Love, American Style
Posted on August 29, 2009
We are in the final moments of packing up our things chez nous. Our suitcases are out and opened, our clothes are in neat piles, our kid entertainment is too. Near these mountains of stuff is a present for my old roommate, who we’ll see on Monday night. She requested dried cranberries for some reason (there is a dearth of them in France?) and I bought her a couple of packages today.
But I felt my exodus to the land of escargot would not be complete without delving back into old journals for tales of how young and foolish I was when I visited France some 16 years ago. This post is about l’amour…well, sort of. It’s more about that twisted, confusing-yet-wonderful kind of romance you can only have with the likes of certain Frenchmen. This post is for everyone who has ever been in love, whether for a fleeting instant or for much, much longer than that. This post is also for Jesaka, who wondered how a bookworm like me could get embroiled in something like you’re about to read.
It began the way all great romances began, with a young French man and a young American woman telling each other they have no earthly idea what they’re talking about.
The young French man in this case was a 20-year-old Parisian podiatry student who was vacationing in Florida with his friends. The young American woman was me, who had just returned to Florida after completing my freshman year in college. We met on the beach one day and talked for three hours. The journal entry from this meeting, dated 8-18-92, describes the experience in a way Graham Greene never could: “Hubba-hubba.”
What do you want? I was 19 years old at the time.
The young man in question, I’ll call him F., had a quiet charm and easy smile. “He’s so nice, he probably has a girlfriend back home,” I wrote in my journal. “That sucks, but when he goes home in a couple of days, maybe he’ll be my pen pal or something.”
We exchanged addresses just before he left the country and began writing to each other shortly afterward. The sick and twisted deal of it all was this: I was rather proud of my seven years of French class and he was rather proud of his 11 million years of English (being the sophisticated Frenchman and all that), but we could always stand to improve ourselves, non?
And so, for months we sent letters back and forth: He would correct my French (“Sacre bleu, this sentence is for merde.”) and then soften the blow by letting me know in English how he was doing, what part of the foot he was studying, what his Parisian suburb was like. I would respond in kind, saying “Silly Frenchman, this is how you spell this word and what do you mean in the third sentence of this paragraph? By the way, here is what is going on with me.” We got to know each other through those letters and eventually he said his family would be happy to host me in their home for the summer.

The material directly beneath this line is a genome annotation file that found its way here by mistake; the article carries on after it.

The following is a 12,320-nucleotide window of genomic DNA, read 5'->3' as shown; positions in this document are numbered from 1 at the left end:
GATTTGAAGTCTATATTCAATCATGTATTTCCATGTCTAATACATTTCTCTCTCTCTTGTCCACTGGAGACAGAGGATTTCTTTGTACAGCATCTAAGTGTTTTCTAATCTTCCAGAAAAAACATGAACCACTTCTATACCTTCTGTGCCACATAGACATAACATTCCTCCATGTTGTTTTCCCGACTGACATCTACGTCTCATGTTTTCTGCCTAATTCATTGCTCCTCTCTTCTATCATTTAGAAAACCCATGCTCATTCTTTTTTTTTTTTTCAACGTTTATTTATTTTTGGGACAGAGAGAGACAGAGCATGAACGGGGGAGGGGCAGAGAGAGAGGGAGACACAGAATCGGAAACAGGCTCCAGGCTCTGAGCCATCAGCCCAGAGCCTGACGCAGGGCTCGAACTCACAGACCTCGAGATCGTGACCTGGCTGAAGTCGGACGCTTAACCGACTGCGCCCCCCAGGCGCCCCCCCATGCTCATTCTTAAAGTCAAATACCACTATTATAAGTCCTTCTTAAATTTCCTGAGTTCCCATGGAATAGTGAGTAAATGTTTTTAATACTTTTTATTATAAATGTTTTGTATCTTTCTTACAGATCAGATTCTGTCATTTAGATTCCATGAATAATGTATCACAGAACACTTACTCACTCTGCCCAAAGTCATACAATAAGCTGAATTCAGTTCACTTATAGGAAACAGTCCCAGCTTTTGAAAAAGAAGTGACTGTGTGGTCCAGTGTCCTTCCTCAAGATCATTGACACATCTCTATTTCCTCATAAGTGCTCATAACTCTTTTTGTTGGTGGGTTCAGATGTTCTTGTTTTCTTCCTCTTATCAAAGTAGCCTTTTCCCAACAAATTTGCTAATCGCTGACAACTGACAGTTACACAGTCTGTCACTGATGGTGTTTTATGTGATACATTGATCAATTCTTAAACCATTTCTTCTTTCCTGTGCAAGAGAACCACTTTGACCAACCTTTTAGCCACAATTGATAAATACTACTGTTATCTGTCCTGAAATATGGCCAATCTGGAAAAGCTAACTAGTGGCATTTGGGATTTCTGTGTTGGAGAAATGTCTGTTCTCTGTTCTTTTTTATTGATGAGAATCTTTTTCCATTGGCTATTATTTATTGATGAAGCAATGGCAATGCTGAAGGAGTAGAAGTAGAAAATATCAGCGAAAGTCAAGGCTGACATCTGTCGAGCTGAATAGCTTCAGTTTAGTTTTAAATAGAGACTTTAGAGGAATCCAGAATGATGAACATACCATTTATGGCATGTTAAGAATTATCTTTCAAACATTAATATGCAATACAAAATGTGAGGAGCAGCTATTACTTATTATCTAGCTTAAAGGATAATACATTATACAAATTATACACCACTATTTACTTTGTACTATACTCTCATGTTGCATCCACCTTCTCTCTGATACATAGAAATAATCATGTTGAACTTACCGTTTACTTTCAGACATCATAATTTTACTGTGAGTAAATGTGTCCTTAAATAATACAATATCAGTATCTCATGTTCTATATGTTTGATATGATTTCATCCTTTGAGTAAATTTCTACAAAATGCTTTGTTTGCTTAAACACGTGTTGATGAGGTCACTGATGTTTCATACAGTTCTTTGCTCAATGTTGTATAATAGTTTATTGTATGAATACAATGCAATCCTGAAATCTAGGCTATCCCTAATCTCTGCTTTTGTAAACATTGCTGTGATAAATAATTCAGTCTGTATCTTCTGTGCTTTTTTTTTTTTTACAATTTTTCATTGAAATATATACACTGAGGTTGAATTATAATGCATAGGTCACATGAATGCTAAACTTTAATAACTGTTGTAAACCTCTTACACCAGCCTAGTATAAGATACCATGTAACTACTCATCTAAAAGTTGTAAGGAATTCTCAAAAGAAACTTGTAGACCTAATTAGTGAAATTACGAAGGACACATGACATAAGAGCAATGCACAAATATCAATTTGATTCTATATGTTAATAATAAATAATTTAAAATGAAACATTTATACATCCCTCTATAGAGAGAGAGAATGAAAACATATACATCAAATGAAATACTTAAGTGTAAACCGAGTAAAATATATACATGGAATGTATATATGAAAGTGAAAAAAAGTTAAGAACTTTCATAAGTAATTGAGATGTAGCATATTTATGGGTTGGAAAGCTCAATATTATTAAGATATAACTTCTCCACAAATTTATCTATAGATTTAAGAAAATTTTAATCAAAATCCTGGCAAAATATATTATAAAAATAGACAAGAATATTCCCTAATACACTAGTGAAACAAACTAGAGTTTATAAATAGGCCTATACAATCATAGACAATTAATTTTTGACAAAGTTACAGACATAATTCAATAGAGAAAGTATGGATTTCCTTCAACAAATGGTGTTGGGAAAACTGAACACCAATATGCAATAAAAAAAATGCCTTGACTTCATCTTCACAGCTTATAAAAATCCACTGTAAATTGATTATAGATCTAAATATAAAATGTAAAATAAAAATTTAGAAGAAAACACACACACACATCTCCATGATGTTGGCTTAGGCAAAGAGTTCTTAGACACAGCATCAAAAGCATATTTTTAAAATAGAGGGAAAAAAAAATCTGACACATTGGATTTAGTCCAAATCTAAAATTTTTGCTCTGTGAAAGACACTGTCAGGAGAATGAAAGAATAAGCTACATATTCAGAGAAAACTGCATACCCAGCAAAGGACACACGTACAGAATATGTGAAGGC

I replied, “Oh my God, yes! I am so there.”
Here’s how this sat with my overprotective mother: “You mean to tell me that you met this person on the beach, spent a few days hanging out with him, several months writing him and now you think you’re going to go spend a summer with his family? These people are complete strangers! Are you out of your mind?”
So I spent the summer in Paris, touring museums, looking at art that I had only known from slideshow presentations in class, learning to speak French like a pro, making new friends, eating foods that I used to find repulsive and arguing with F. about every topic under the sun.
And then he kissed me. Profoundly inexperienced in the romance department, I came to find out that all those arguments we had been having were what you call “le sexual tension.”
The day after the night of much kissing (and that’s all it ever was, folks), we headed for a small town in the South of France where his family camps every year. It was during that ride that he filled me with notions of what our love could be – leave my family behind, come be with him in France. And right at the point when I began to swoon and think “Maybe just maybe I don’t need to be a Cajun Christiane Amanpour. Maybe it will be okay to be a French doctor’s wife, turning a blind eye to my ambitions and to all his mistresses and such. Maybe this is my future,” he said “So…when we are in this town you will meet the love of my life and so it will be complicated.”
Screeeeech, went my brain.
I met her and her family over a bouillabaisse feast. And she made no secret of her disdain for the American girl. He was quiet through it all. I was mad and then quite drunk.
He liked that I was mad.
Which, of course, infuriated me more.
Ultimately, we did not stay angry with each other. But I also did not stay in France with him, leaving my crazed journalistic ambitions behind. Catherine Deneuve-style romance aside, I felt I had too much to learn and see and experience still. Leave-it-all-behind-and-be-with-me-style commitment felt too large a burden to bear.
Months after I returned to the States to begin my junior year at LSU, he had found a serious girlfriend. He called me to ask whether I was jealous. And I told him no, I was happy for him because he was a good man who deserved someone who could give him more than I ever could. We haven’t spoken since, but I did Google him and know that he’s got his own private podiatry practice now, in a charming Parisian suburb close to where he grew up. Do I wonder what might have been? No. For all the closeness and charm of his family and for all that I love about France, I am glad I decided to go out and see what else was out there in the world instead.
And what I found back here in America — a dear friend who became my husband, and then a daughter who became the apple of my eye — was tres magnifique.
So that, my friends, is the story about how my head would not let part of my heart die. This is my tale about how I passed on the chance to be a French doctor’s wife.